A team of researchers in the department of Energy’s Oak Ridge National Laboratory has been taking efforts to reduce the number of errors in the analyses of the diagnostic images by the health professionals. These efforts are being taken so as to improve the understanding of the cognitive processes that are involved in the image interpretation.
The research work that has been published in the Medical Imaging Journal has the potential to enhance the health outcomes for around hundreds of thousands of American women that are affected by breast cancer every year. Breast cancer is considered as the second leading death cause in women and the early detection of the condition is quite critical for effective treatment.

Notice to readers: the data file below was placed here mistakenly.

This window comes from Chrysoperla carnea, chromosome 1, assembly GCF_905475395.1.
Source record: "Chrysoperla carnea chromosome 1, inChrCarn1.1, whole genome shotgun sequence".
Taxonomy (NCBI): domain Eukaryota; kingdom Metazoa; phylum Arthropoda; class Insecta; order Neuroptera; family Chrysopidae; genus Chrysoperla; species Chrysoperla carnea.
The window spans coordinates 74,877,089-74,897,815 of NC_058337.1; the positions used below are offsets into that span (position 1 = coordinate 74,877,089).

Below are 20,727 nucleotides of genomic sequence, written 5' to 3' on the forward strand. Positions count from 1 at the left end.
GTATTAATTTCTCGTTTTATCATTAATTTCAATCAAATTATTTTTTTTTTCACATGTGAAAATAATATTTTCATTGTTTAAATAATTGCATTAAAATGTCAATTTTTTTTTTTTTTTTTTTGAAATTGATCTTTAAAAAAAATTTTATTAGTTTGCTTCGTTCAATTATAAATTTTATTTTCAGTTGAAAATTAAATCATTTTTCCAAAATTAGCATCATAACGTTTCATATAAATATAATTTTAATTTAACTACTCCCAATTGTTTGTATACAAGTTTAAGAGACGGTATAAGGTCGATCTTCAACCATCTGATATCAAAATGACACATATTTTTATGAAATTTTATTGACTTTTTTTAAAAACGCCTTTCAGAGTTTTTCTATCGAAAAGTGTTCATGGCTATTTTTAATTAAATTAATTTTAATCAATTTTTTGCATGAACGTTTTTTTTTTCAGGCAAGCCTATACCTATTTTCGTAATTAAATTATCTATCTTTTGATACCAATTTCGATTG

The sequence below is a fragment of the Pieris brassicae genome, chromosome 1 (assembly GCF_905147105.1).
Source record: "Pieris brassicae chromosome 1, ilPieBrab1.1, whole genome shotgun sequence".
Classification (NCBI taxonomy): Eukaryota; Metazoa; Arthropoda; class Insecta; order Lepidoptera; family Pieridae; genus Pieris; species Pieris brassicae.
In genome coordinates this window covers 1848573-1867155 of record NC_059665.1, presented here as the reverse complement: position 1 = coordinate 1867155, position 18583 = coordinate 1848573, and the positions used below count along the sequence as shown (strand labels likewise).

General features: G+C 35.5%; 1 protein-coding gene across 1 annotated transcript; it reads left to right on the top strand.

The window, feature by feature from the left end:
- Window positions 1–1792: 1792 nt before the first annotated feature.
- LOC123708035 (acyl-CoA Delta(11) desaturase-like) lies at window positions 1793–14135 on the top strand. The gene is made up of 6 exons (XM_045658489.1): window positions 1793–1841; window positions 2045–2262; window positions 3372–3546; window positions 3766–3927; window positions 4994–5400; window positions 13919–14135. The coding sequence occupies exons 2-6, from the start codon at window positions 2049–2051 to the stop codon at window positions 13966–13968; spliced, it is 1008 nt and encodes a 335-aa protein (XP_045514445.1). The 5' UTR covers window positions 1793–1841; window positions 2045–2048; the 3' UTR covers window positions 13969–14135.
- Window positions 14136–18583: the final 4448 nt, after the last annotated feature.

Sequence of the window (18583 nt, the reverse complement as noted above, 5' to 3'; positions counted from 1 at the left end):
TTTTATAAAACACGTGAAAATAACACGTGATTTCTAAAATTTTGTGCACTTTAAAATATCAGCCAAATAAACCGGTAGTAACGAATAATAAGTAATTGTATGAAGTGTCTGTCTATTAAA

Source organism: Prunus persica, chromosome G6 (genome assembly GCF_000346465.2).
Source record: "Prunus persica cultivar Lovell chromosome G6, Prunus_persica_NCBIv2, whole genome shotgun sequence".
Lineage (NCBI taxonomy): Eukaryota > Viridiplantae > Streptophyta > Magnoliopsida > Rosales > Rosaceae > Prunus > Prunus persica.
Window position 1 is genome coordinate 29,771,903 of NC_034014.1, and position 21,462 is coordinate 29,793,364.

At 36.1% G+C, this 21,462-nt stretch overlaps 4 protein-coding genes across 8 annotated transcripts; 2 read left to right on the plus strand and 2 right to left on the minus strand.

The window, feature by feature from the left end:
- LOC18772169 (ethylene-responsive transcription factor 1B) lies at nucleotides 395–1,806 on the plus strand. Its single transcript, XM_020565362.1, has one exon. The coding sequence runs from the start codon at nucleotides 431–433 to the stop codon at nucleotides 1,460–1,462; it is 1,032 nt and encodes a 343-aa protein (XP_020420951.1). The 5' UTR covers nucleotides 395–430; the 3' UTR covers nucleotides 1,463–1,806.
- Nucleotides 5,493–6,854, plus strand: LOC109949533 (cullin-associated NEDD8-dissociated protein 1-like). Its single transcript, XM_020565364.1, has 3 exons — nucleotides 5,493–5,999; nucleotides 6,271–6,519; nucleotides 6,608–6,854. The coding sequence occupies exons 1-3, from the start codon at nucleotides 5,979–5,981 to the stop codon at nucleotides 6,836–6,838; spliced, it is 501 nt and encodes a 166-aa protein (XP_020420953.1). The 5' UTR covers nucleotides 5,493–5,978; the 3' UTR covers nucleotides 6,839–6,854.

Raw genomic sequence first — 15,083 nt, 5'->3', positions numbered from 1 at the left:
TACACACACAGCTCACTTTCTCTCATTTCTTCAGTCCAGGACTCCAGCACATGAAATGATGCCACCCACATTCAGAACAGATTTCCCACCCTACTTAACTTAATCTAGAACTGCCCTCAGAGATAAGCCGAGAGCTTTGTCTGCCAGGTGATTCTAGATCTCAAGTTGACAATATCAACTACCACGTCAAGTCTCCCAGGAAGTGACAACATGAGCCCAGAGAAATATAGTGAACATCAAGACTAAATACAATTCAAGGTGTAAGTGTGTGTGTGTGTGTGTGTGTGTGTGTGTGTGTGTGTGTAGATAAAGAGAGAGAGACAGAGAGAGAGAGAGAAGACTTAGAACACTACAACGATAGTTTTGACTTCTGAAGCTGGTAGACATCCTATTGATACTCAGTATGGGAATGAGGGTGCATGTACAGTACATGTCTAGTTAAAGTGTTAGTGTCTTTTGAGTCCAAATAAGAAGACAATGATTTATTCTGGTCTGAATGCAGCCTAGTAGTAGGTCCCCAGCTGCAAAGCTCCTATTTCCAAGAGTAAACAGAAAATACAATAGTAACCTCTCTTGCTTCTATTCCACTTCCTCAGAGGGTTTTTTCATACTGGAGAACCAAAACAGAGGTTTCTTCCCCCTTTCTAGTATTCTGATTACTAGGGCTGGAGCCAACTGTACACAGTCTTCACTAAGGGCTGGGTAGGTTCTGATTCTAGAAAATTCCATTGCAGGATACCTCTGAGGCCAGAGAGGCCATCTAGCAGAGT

Detecting the presence of disease early is most vital to the situation, the ORNL-led team, which included Hong-Jun Yoon, Gina Tourassi and Folami Alamudun, as well as Paige Paulus of the Aerospace, Mechanical, and Biomedical Engineering Department of the University of Tennessee, found that analyses of the mammograms by radiologists were often affected by contextual bias, or diagnostic history. As such, an experiment which targeted recording the eye movements of the radiologists at different skill levels to help infer the contextual bias involved in every individual inferences of the mammograms and images.
The team of researchers further calculated the deviation in the research context of several image categories, including the images that show the cancer and also those that will be easier or more difficult to further decipher. Furthermore, the researchers were able to learn how the eye movements of the researcher participants that differed from one mammogram to other mammogram.